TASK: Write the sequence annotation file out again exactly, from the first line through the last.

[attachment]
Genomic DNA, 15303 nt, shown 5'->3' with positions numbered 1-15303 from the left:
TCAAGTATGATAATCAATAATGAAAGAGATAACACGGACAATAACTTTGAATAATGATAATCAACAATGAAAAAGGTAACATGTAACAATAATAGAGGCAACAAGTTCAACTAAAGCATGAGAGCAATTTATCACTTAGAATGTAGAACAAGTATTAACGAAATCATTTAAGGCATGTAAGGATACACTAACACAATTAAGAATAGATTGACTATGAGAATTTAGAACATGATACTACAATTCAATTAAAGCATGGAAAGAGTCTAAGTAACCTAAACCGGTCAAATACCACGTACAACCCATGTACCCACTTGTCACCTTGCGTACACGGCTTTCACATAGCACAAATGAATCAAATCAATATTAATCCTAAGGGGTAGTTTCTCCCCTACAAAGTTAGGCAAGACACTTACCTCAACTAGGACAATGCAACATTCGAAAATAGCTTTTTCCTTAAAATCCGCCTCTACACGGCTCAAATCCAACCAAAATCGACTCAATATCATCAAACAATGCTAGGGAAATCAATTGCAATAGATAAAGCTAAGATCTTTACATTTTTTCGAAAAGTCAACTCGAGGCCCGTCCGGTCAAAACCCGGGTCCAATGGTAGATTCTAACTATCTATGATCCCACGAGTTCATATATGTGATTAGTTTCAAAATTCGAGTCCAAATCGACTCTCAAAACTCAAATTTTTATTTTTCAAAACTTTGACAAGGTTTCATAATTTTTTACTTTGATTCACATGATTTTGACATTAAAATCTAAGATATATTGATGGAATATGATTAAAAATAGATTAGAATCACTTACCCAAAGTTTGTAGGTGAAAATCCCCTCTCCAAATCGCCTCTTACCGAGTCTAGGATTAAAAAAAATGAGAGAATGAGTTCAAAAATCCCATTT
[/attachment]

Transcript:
Genomic DNA, 15303 nt, shown 5'->3' with positions numbered 1-15303 from the left:
TCAAGTATGATAATCAATAATGAAAGAGATAACACGGACAATAACTTTGAATAATGATAATCAACAATGAAAAAGGTAACATGTAACAATAATAGAGGCAACAAGTTCAACTAAAGCATGAGAGCAATTTATCACTTAGAATGTAGAACAAGTATTAACGAAATCATTTAAGGCATGTAAGGATACACTAACACAATTAAGAATAGATTGACTATGAGAATTTAGAACATGATACTACAATTCAATTAAAGCATGGAAAGAGTCTAAGTAACCTAAACCGGTCAAATACCACGTACAACCCATGTACCCACTTGTCACCTTGCGTACACGGCTTTCACATAGCACAAATGAATCAAATCAATATTAATCCTAAGGGGTAGTTTCTCCCCTACAAAGTTAGGCAAGACACTTACCTCAACTAGGACAATGCAACATTCGAAAATAGCTTTTTCCTTAAAATCCGCCTCTACACGGCTCAAATCCAACCAAAATCGACTCAATATCATCAAACAATGCTAGGGAAATCAATTGCAATAGATAAAGCTAAGATCTTTACATTTTTTCGAAAAGTCAACTCGAGGCCCGTCCGGTCAAAACCCGGGTCCAATGGTAGATTCTAACTATCTATGATCCCACGAGTTCATATATGTGATTAGTTTCAAAATTCGAGTCCAAATCGACTCTCAAAACTCAAATTTTTATTTTTCAAAACTTTGACAAGGTTTCATAATTTTTTACTTTGATTCACATGATTTTGACATTAAAATCTAAGATATATTGATGGAATATGATTAAAAATAGATTAGAATCACTTACCCAAAGTTTGTAGGTGAAAATCCCCTCTCCAAATCGCCTCTTACCGAGTCTAGGATTAAAAAAAATGAGAGAATGAGTTCAAAAATCCCATTT